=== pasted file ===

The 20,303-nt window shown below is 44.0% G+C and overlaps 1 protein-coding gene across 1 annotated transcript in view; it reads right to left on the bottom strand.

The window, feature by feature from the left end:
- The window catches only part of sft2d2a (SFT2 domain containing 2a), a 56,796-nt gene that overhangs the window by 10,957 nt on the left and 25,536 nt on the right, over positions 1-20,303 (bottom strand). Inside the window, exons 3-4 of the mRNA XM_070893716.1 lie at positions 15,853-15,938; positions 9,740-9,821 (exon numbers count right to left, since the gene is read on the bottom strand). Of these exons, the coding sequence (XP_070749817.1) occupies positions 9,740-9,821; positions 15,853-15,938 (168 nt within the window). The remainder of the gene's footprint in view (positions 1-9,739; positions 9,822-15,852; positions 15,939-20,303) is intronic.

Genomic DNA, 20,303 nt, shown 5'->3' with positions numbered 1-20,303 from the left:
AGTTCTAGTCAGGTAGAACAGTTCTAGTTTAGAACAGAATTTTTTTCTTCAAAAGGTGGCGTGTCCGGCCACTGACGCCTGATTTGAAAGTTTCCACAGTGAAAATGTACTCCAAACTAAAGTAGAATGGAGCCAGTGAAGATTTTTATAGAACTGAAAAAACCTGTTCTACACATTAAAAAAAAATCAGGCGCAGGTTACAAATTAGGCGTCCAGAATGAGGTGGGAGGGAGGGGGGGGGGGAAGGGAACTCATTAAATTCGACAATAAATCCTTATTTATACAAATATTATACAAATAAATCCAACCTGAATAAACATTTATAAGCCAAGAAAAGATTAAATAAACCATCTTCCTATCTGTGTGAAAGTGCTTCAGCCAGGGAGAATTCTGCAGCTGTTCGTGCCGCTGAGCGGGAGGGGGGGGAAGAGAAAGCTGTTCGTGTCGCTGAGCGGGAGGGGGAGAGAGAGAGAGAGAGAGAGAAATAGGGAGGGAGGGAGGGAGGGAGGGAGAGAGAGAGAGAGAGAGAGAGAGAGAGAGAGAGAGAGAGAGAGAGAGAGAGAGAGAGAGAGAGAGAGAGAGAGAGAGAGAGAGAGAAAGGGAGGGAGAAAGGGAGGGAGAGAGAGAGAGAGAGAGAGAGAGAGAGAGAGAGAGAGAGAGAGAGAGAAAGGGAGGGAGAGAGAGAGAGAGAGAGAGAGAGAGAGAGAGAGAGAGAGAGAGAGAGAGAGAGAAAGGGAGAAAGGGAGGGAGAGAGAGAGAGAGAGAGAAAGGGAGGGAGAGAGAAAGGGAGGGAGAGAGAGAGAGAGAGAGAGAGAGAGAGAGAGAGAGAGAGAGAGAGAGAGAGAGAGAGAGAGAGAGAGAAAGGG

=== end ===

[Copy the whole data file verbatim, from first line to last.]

The 20,303-nt window shown below is 44.0% G+C and overlaps 1 protein-coding gene across 1 annotated transcript in view; it reads right to left on the bottom strand.

The window, feature by feature from the left end:
- The window catches only part of sft2d2a (SFT2 domain containing 2a), a 56,796-nt gene that overhangs the window by 10,957 nt on the left and 25,536 nt on the right, over positions 1-20,303 (bottom strand). Inside the window, exons 3-4 of the mRNA XM_070893716.1 lie at positions 15,853-15,938; positions 9,740-9,821 (exon numbers count right to left, since the gene is read on the bottom strand). Of these exons, the coding sequence (XP_070749817.1) occupies positions 9,740-9,821; positions 15,853-15,938 (168 nt within the window). The remainder of the gene's footprint in view (positions 1-9,739; positions 9,822-15,852; positions 15,939-20,303) is intronic.

Genomic DNA, 20,303 nt, shown 5'->3' with positions numbered 1-20,303 from the left:
AGTTCTAGTCAGGTAGAACAGTTCTAGTTTAGAACAGAATTTTTTTCTTCAAAAGGTGGCGTGTCCGGCCACTGACGCCTGATTTGAAAGTTTCCACAGTGAAAATGTACTCCAAACTAAAGTAGAATGGAGCCAGTGAAGATTTTTATAGAACTGAAAAAACCTGTTCTACACATTAAAAAAAAATCAGGCGCAGGTTACAAATTAGGCGTCCAGAATGAGGTGGGAGGGAGGGGGGGGGGGAAGGGAACTCATTAAATTCGACAATAAATCCTTATTTATACAAATATTATACAAATAAATCCAACCTGAATAAACATTTATAAGCCAAGAAAAGATTAAATAAACCATCTTCCTATCTGTGTGAAAGTGCTTCAGCCAGGGAGAATTCTGCAGCTGTTCGTGCCGCTGAGCGGGAGGGGGGGGAAGAGAAAGCTGTTCGTGTCGCTGAGCGGGAGGGGGAGAGAGAGAGAGAGAGAGAGAAATAGGGAGGGAGGGAGGGAGGGAGGGAGAGAGAGAGAGAGAGAGAGAGAGAGAGAGAGAGAGAGAGAGAGAGAGAGAGAGAGAGAGAGAGAGAGAGAGAGAGAGAGAGAGAGAAAGGGAGGGAGAAAGGGAGGGAGAGAGAGAGAGAGAGAGAGAGAGAGAGAGAGAGAGAGAGAGAGAGAGAAAGGGAGGGAGAGAGAGAGAGAGAGAGAGAGAGAGAGAGAGAGAGAGAGAGAGAGAGAGAGAGAAAGGGAGAAAGGGAGGGAGAGAGAGAGAGAGAGAGAAAGGGAGGGAGAGAGAAAGGGAGGGAGAGAGAGAGAGAGAGAGAGAGAGAGAGAGAGAGAGAGAGAGAGAGAGAGAGAGAGAGAGAGAGAGAGAAAGGG